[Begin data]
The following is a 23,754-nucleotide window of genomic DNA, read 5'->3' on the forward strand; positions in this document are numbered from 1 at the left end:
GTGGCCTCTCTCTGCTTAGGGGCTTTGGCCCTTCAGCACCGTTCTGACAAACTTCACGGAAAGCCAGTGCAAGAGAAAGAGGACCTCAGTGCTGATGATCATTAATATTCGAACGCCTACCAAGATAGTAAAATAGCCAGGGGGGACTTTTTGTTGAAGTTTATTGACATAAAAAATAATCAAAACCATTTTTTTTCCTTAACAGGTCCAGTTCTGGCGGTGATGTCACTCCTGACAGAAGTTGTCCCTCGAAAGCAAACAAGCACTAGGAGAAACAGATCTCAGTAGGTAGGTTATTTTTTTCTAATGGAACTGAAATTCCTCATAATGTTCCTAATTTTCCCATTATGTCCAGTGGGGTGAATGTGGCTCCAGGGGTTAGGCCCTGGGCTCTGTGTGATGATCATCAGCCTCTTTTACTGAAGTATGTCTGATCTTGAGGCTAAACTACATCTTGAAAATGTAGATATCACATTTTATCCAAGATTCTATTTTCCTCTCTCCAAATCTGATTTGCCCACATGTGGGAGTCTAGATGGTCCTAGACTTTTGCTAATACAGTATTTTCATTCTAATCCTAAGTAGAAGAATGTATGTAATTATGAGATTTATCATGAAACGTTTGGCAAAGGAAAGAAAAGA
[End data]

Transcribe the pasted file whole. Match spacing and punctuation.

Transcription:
The following is a 23,754-nucleotide window of genomic DNA, read 5'->3' on the forward strand; positions in this document are numbered from 1 at the left end:
GTGGCCTCTCTCTGCTTAGGGGCTTTGGCCCTTCAGCACCGTTCTGACAAACTTCACGGAAAGCCAGTGCAAGAGAAAGAGGACCTCAGTGCTGATGATCATTAATATTCGAACGCCTACCAAGATAGTAAAATAGCCAGGGGGGACTTTTTGTTGAAGTTTATTGACATAAAAAATAATCAAAACCATTTTTTTTCCTTAACAGGTCCAGTTCTGGCGGTGATGTCACTCCTGACAGAAGTTGTCCCTCGAAAGCAAACAAGCACTAGGAGAAACAGATCTCAGTAGGTAGGTTATTTTTTTCTAATGGAACTGAAATTCCTCATAATGTTCCTAATTTTCCCATTATGTCCAGTGGGGTGAATGTGGCTCCAGGGGTTAGGCCCTGGGCTCTGTGTGATGATCATCAGCCTCTTTTACTGAAGTATGTCTGATCTTGAGGCTAAACTACATCTTGAAAATGTAGATATCACATTTTATCCAAGATTCTATTTTCCTCTCTCCAAATCTGATTTGCCCACATGTGGGAGTCTAGATGGTCCTAGACTTTTGCTAATACAGTATTTTCATTCTAATCCTAAGTAGAAGAATGTATGTAATTATGAGATTTATCATGAAACGTTTGGCAAAGGAAAGAAAAGA